3-4 litres of water

1. Simmer the entire lot in a large pot for about 1 hour.
2. Pour the golden coloured liquid through a sieve.
3. The drink can be drunk either hot or iced. (I love it hot, but everyone else loves it iced.)

Because I made so much of the drink, I used 1.5 litres of it to make Agar-Agar. It was lovely because it wasn't too sweet.

Watercress and Honey Agar-Agar
1.5 litres Watercress and Honey drink
15g Agar-agar strands

1. Boil the two ingredients together until the agar-agar strands dissolve.
2. Pour into jelly moulds and place the agar-agar into the refridgerator to set.

Both the drink and the agar-agar are lovely on hot, hot days. They'll cool you from inside out!

Eh, What's Up Doc?

Carrots! That's what.

Ethan's favourite veggies, but Edna absolutely won't touch them... unless they're hidden in yummy, moist, spicy, crunchy Carrot Cake!

Carrot Cake

250ml vegetable oil

150g brown sugar
3 eggs
500g coarsely grated sweet carrot (sweet, as oppose to bland. I like to use the Aussie medium-size carrots found in NTUC supermarkets that are "brandless".)
120g coarsely chopped walnuts (I crush the walnuts individually because I like coarser bits in the cake.)
375g self raising flour
1/2 tsp bicarbonate of soda
2 tsp mixed spice

1. Preheat oven to 180 degrees C.

2. Grease a 9" x 9" pan and line with baking paper.
3. Sift the flour, bicarbonate of soda and mixed spice together in a bowl.

4. Whisk eggs and sugar on MED till thick and creamy.

5. Fold in the oil lightly. Don't worry if the oil doesn't bind into the mixture at this stage - because it won't. Therefore, you don't need to stir the mixture too long.

6. Fold in the carrot and the walnuts. Again, don't worry if the carrot and walnuts don't get mixed evenly; the mixture still won't bind well until you...
7. Add in the dry ingredients. In this case, add in a few spoonfuls at a time, until the batter is more or less even.

8. Pour mixture into the pan and bake for about 1hr or till cooked. Test using skewer. If the top is browning too fast, cover it loosely with foil.

9. Stand cake in pan for 5 minutes before turning onto wire rack. Turn cake top-side up to cool.

Lemon Cream Cheese Frosting
30g butter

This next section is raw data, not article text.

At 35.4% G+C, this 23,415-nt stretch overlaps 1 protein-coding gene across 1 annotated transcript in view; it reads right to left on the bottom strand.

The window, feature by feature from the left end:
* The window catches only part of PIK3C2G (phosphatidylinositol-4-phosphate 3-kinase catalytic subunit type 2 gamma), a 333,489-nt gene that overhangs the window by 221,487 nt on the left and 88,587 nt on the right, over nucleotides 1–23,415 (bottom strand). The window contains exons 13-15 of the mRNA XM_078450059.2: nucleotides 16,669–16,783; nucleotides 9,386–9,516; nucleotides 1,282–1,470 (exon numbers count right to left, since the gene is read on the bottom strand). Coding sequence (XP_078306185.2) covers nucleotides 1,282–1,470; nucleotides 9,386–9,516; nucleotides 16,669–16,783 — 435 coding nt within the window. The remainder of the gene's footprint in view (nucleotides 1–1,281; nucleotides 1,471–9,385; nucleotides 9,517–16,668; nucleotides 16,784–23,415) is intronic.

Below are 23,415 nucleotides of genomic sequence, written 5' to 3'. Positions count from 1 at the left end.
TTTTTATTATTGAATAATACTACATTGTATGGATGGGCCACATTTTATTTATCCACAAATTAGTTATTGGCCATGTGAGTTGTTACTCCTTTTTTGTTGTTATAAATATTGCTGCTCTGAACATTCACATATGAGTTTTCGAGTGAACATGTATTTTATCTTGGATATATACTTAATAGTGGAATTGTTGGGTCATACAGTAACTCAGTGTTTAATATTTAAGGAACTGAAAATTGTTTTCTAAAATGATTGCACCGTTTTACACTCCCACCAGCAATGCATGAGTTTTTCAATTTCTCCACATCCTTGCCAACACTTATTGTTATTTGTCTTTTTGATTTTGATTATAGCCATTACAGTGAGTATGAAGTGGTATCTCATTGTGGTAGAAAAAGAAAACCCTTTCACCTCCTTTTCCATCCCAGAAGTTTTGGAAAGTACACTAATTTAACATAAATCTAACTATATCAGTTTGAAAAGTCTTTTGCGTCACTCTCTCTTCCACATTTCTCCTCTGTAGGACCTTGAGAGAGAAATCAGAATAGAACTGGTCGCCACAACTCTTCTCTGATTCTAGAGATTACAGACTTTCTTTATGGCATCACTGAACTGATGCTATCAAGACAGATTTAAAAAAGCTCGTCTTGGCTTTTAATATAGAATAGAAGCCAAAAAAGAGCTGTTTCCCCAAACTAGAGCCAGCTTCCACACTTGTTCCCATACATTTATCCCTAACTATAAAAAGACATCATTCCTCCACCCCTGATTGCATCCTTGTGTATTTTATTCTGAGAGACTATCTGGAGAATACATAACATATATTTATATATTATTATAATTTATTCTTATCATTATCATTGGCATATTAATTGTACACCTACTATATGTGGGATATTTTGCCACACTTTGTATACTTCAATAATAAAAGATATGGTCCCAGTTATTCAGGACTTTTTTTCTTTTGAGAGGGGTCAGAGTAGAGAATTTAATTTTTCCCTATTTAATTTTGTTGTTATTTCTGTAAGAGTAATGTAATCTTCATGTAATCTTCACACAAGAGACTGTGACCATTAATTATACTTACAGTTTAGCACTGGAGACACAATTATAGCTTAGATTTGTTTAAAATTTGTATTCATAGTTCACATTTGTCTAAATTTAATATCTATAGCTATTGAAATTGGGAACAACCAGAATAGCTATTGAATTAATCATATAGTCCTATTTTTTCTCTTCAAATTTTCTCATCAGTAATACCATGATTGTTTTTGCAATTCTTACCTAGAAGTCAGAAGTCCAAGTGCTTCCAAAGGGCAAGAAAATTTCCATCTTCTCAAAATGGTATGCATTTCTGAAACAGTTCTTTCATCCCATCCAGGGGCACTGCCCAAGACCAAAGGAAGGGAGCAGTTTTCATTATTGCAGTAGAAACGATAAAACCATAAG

80g cream cheese
lemon zest from 1 lemon
120g icing sugar

1. Cream butter, cream cheese and lemon zest till light and fluffy.
2. Gradually add in the icing sugar.
3. Cream till smooth.

After the carrot cake is cooled, frost the cake with the Lemon Cream Cheese Frosting. Then sprinkle the with extra lemon zest and coarsely chopped walnuts.

Voilá! Carrots even non-carrot eaters would give a second look. heh.

ETA on 11 July 2007:
If you want to reduce the recipe, or just as a variation, a great way of making this cake is to make cupcakes! Just follow the above method and then fill up the cups 3/4 to the top.

Make sure you bake for only 40min!

You can decorate those cuppies with carrot slices shaped into carrots, like so:
A close-up look - that's a spring onion stalk! heh

Ethan Loves Baking!

This post has no recipe... only lots of Mummy's pride. heh.

Ethan came home from school yesterday with great excitement. Apparently, he had a "Math Fun Day" in school, wherein his class engaged in different Mathematical activities in a different locations in the school. There were areas where Ethan played with logic puzzles, shapes and matchsticks, but his favourite, and the reason for this post, is the area where the kids followed a Chocolate Chip Muffin recipe to bake 2 muffins that they can bring home.

Alas, the recipe remained in school, but I'm happy to report that my little baker's muffins are moist and yummy - "because we added some milk and an egg!" according to Chef Ethan.